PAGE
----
Friday, 18 January 2019

Book review: China, A History, John Keay (2008)

In its early parts this book is fascinating for anyone interested in China but the story gets bogged down in details by about 200BC and stalls in a seemingly endless series of identical dynasties. Chinese leadership is founded on the justification that it could derive from history (heaven’s mandate), so history as a strategy of leadership is of long standing in China. It’s sort of like Shakespeare’s relationship with the Tudors, but for 2000 years instead of half a generation.

Each dynasty tried to corral the facts into making it seem ideal, so you get a continuous rewriting of the written record for two millennia. Imagine if the Romans had survived for that long and you get an idea of how tedious the written record might have been in the west.

In the central areas of settlement from about 3000BC there had been bronze casting technology, but mostly it was used to make luxury items for an elite (and used for burial purposes), rather than for useful purposes such as weapons or agricultural implements. From about 1500BC you have a standardised form of writing. This was used on early “documents”, which were the shoulder bones of oxen and the shells of turtles that had been put into fire to make them crack. The cracking was “read” by members of a priestly caste who then wrote down the meanings of the divinations on the substance thus treated, and this was then stored.

The act of reading the intentions of the gods from nature was embedded in the culture early, therefore, and this habit continued into later centuries in the poetry that was produced at different times. At one point in his review of the early centuries of the culture, Keay talks about diviners using sets of sticks that were thrown down to form patterns (sets of six, to form a hexagram). He goes on:
They also employ a technique typical of Chinese verse, and indeed literature and art as a whole, which engages the reader by juxtaposing, or correlating, naturalistic images with human concerns to delightfully subtle, if sometimes obscure, effect. The same associative technique appears in another near-contemporary (but non-divinatory) classic. This is ‘The Books of Songs’ (Shijing, also called ‘The Book of Odes’), on which Confucius [c 500BC] is supposed later to have worked. The first of the ‘Songs’ – mostly ritual hymns, heroic verses and pastoral odes – provides a standard example of the correlational technique. The mewed call of an osprey is juxtaposed with a marriage proposal to convey, through terse imagery, onomatopoeia and pun (all largely lost in translation) a heavy sense of sexual expectation.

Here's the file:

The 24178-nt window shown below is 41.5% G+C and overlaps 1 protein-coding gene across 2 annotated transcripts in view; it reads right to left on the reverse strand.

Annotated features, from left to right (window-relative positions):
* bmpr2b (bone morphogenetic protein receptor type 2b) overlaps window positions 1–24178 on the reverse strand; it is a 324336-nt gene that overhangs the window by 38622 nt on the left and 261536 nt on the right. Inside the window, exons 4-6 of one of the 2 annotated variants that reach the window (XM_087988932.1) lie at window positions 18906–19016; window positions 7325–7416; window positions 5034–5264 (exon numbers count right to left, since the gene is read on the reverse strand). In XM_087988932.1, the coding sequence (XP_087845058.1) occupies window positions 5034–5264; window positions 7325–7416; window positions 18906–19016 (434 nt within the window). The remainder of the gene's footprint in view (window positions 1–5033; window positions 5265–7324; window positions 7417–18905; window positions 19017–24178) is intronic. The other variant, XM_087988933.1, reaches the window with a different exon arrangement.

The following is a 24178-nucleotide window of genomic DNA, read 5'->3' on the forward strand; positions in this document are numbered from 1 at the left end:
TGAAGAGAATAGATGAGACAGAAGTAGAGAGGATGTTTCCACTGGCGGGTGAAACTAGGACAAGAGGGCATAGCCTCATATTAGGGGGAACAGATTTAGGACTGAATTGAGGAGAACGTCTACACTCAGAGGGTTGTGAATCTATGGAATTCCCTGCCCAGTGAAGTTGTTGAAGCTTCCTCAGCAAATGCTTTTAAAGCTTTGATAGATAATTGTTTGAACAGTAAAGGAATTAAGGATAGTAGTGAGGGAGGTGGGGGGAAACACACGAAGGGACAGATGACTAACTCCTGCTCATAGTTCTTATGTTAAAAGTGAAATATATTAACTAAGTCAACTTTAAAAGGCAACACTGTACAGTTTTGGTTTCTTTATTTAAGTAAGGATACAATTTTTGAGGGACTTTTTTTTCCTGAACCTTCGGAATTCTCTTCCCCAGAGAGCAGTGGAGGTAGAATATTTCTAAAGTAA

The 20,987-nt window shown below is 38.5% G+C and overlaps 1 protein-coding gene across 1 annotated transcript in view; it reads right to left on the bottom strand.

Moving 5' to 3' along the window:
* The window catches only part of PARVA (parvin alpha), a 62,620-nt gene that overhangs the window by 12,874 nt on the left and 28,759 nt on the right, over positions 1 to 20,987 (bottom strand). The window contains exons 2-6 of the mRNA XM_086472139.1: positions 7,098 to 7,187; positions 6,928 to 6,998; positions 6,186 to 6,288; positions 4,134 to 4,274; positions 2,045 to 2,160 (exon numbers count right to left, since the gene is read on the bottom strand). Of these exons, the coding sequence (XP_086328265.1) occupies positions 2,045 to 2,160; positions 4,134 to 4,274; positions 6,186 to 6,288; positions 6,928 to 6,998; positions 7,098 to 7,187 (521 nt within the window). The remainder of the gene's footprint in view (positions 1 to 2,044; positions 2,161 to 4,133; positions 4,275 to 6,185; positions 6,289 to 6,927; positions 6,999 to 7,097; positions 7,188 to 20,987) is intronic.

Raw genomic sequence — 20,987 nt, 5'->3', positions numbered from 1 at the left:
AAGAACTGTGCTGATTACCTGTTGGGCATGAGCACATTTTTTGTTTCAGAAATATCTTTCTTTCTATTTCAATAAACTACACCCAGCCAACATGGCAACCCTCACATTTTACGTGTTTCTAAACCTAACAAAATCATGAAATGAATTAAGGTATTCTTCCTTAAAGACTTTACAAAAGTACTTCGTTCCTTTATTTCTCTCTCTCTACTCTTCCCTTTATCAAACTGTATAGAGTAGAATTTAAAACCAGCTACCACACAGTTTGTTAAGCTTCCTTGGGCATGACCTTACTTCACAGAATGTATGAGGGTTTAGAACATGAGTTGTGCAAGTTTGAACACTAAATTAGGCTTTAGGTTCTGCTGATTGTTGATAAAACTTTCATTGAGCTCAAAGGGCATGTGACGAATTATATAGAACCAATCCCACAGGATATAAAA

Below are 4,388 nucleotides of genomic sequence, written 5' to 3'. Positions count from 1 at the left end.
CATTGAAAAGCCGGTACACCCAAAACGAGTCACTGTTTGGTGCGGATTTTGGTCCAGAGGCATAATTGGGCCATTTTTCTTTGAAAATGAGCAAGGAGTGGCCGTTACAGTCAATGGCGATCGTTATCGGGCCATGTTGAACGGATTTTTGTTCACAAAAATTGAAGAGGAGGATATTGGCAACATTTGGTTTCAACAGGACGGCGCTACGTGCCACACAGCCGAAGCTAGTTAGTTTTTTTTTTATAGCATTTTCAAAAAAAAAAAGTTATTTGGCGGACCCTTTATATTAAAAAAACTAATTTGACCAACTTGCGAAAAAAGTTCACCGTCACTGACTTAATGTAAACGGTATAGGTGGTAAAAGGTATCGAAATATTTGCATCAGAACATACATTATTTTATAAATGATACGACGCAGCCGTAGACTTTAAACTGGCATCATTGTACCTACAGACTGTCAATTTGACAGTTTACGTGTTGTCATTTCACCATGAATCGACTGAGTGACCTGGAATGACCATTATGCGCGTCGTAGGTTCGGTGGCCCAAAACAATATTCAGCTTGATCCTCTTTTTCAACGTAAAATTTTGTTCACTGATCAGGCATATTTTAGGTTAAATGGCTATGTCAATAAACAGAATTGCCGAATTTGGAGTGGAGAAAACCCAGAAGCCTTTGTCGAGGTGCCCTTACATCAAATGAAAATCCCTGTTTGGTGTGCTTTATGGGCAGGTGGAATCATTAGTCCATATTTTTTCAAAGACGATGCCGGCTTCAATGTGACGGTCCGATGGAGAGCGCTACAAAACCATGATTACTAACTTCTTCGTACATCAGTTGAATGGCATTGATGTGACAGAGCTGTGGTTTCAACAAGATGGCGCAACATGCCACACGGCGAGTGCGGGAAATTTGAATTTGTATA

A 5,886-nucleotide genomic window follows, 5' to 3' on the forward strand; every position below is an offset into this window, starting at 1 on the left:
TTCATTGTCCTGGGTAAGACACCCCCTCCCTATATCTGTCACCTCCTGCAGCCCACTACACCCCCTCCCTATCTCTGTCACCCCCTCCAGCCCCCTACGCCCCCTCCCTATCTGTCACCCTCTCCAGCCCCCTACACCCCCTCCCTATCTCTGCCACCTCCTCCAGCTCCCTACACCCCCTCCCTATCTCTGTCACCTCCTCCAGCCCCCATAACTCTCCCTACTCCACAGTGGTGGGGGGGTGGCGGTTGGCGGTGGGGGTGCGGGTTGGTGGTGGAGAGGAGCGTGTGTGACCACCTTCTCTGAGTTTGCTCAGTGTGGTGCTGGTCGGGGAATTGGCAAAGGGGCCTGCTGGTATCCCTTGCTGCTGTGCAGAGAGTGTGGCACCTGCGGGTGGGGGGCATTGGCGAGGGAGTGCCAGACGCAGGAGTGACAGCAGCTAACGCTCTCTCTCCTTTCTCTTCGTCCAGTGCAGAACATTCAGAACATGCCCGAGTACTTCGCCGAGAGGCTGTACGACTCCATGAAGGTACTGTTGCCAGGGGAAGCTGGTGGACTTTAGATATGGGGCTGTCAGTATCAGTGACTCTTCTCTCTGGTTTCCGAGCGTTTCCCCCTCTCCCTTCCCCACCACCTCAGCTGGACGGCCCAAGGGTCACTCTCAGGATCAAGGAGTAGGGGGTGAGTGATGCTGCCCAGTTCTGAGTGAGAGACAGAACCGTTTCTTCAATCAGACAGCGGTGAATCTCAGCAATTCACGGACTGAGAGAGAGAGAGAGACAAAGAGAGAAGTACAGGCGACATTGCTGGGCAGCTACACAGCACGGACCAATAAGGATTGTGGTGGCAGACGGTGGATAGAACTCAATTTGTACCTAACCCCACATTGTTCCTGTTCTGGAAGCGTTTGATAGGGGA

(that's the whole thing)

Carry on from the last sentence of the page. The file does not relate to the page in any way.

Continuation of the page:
Guan, guan cries the osprey
On the river’s isle.
Delicate is the young girl:
A fine match for the lord.
Keay goes on later:
Classics like the Shijing and Yiping reveal aspects of ritual practice and social life in early first-millennium BC China as well as the prevalence and development of literary culture.
These insights into the nature of Chinese culture are far more interesting than the endless struggle that constitutes the dreary succession of kings and princes and emperors to follow.

I wish that Keay had taken it upon himself to look in more detail the kinds of things that ordinary people were doing. For the most part, ordinary people are absent in the social and ritual life of the various states that would, eventually, be unified under the First Emperor in around 200BC. Under this ruler, weights and measures, language and administration were standardised over a larger area than ever before.

Keay does show how the divine realm combined with the ancestors of prominent people, and then with the rulers on the earth, so that the Chinese cosmogony is a kind of supra-real hierarchy that enabled rulers to monopolise power for themselves at the expense of the individual. Life, for ordinary people in these times, was cheap and harsh, with secular powers conscripting the very gods into the task of overawing the community and getting it to toil and fight for the benefit of an elite.

And the Maoists were not the first to use book-burning. Even the First Emperor burned books in order to consolidate his power. History, for the Chinese, is a constantly revised locus of struggle and debate where the powerful seek the mandate of heaven by making the facts suit them at the expense of their enemies and at the expense of the reputations of those who came before.

There was no earthly god in the form of Christ in China to give the people the hope of redemption in an afterlife. All was unremitting toil and labour to furnish resources for a few. Keay also notes that the distance between the ruler and the ruled in China was always greater than what existed between the ruler and the ruled in the west. Once you had passed the exams to allow you to enter the administration, your life and the lives of all your family, would change radically. You became a kind of living god. And so the story continues today.

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